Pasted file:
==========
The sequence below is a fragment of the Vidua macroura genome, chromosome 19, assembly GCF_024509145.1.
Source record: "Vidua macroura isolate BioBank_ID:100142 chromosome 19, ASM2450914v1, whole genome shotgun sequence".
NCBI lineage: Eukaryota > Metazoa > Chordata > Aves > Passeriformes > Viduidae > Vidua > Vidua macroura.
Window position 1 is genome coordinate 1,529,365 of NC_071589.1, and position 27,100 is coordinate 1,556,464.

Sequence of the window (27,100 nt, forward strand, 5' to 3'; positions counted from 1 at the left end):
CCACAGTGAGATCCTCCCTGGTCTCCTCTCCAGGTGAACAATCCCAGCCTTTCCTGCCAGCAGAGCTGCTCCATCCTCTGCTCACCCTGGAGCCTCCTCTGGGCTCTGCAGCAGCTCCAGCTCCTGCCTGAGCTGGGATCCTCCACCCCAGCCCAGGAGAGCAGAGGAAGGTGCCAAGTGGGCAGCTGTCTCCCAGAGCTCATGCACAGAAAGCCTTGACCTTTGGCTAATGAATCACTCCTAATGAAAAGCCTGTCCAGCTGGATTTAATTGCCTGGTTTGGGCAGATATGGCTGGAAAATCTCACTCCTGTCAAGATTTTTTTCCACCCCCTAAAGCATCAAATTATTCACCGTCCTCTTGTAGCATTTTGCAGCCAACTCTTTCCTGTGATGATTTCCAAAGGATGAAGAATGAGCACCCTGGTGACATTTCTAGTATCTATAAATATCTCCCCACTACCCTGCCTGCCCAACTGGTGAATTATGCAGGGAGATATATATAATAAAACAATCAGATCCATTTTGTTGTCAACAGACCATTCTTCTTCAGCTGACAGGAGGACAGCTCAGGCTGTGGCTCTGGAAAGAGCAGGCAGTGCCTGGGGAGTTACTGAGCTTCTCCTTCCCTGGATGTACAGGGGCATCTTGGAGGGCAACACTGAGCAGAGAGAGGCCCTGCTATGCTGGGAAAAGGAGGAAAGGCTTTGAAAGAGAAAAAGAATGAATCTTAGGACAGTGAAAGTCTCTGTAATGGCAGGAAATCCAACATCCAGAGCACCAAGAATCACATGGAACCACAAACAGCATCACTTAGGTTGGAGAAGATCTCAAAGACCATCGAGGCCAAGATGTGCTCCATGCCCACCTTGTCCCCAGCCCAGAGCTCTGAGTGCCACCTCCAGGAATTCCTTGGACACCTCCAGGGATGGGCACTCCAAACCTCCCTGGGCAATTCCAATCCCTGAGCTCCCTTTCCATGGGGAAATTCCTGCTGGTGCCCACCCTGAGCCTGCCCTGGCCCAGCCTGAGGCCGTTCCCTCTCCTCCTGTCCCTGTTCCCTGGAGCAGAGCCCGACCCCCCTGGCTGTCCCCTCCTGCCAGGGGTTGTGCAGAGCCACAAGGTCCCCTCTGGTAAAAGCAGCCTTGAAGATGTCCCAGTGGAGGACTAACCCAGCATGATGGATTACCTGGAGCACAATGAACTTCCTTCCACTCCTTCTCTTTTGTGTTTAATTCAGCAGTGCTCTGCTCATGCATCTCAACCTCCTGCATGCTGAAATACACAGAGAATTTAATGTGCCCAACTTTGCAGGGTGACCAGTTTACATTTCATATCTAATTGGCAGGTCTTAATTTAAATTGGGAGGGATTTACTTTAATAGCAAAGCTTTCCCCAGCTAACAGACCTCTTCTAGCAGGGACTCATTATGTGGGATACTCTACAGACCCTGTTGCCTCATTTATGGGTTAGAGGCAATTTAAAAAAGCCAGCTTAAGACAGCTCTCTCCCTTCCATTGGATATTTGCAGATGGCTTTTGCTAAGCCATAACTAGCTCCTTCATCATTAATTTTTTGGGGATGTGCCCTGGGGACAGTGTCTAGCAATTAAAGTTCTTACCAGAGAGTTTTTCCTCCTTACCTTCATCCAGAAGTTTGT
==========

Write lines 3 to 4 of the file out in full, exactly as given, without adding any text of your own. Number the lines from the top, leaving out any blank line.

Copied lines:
NCBI lineage: Eukaryota > Metazoa > Chordata > Aves > Passeriformes > Viduidae > Vidua > Vidua macroura.
Window position 1 is genome coordinate 1,529,365 of NC_071589.1, and position 27,100 is coordinate 1,556,464.